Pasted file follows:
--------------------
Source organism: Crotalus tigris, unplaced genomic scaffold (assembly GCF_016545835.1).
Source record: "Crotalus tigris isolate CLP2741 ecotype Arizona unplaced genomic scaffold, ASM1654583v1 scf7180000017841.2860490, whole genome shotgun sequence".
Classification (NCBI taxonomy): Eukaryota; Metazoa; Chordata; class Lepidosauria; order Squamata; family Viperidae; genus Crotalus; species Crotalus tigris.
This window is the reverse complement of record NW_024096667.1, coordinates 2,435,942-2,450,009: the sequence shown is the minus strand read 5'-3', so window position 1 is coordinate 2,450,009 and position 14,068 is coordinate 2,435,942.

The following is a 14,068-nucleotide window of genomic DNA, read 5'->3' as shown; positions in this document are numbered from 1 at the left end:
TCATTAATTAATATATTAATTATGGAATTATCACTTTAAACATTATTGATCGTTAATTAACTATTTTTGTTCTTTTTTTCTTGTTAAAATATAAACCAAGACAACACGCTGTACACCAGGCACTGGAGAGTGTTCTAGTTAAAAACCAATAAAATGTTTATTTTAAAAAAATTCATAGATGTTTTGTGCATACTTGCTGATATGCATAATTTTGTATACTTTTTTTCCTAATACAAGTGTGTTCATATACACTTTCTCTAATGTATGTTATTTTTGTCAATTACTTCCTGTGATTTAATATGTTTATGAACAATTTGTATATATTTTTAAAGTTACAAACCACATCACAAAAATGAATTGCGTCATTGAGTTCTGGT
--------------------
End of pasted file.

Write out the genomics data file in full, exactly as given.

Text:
Source organism: Crotalus tigris, unplaced genomic scaffold (assembly GCF_016545835.1).
Source record: "Crotalus tigris isolate CLP2741 ecotype Arizona unplaced genomic scaffold, ASM1654583v1 scf7180000017841.2860490, whole genome shotgun sequence".
Classification (NCBI taxonomy): Eukaryota; Metazoa; Chordata; class Lepidosauria; order Squamata; family Viperidae; genus Crotalus; species Crotalus tigris.
This window is the reverse complement of record NW_024096667.1, coordinates 2,435,942-2,450,009: the sequence shown is the minus strand read 5'-3', so window position 1 is coordinate 2,450,009 and position 14,068 is coordinate 2,435,942.

The following is a 14,068-nucleotide window of genomic DNA, read 5'->3' as shown; positions in this document are numbered from 1 at the left end:
TCATTAATTAATATATTAATTATGGAATTATCACTTTAAACATTATTGATCGTTAATTAACTATTTTTGTTCTTTTTTTCTTGTTAAAATATAAACCAAGACAACACGCTGTACACCAGGCACTGGAGAGTGTTCTAGTTAAAAACCAATAAAATGTTTATTTTAAAAAAATTCATAGATGTTTTGTGCATACTTGCTGATATGCATAATTTTGTATACTTTTTTTCCTAATACAAGTGTGTTCATATACACTTTCTCTAATGTATGTTATTTTTGTCAATTACTTCCTGTGATTTAATATGTTTATGAACAATTTGTATATATTTTTAAAGTTACAAACCACATCACAAAAATGAATTGCGTCATTGAGTTCTGGT